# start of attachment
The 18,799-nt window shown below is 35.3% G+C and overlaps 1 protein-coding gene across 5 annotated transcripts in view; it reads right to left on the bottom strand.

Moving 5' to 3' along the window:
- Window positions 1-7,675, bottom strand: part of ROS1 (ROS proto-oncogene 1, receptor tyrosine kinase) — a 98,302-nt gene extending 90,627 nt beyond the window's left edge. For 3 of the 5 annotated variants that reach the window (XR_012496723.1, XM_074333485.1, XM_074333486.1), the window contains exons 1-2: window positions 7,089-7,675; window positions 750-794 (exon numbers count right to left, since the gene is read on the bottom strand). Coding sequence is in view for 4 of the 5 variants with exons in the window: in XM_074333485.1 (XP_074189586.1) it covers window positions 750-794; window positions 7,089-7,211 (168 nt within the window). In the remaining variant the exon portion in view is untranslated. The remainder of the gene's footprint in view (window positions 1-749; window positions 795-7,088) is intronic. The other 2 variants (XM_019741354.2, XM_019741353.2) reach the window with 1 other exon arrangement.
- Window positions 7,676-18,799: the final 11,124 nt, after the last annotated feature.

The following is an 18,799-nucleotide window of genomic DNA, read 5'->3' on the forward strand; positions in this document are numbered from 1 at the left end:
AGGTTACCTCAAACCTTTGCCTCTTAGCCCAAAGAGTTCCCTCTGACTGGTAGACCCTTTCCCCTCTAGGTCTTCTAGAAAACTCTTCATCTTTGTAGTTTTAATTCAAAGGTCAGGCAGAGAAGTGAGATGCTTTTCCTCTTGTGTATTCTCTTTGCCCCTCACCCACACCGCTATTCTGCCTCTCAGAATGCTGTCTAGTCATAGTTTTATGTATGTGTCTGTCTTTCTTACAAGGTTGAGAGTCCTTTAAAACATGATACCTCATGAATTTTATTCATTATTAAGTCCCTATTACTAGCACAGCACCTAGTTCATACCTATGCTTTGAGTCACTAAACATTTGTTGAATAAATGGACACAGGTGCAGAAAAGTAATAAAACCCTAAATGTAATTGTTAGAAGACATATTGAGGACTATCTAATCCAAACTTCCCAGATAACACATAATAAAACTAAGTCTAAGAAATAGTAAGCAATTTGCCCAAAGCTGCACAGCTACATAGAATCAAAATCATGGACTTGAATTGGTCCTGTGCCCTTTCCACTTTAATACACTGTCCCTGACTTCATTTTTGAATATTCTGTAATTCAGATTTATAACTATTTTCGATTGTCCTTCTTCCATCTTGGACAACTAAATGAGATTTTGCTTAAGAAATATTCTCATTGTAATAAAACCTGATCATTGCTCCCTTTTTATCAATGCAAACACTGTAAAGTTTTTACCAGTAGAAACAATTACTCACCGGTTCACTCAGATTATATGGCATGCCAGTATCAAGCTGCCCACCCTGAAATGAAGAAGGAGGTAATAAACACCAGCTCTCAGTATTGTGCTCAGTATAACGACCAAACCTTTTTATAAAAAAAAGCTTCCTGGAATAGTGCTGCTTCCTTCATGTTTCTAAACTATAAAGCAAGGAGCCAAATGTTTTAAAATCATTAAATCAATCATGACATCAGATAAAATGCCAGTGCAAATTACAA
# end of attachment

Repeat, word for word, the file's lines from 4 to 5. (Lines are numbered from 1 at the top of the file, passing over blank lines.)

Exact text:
- Window positions 7,676-18,799: the final 11,124 nt, after the last annotated feature.

The following is an 18,799-nucleotide window of genomic DNA, read 5'->3' on the forward strand; positions in this document are numbered from 1 at the left end: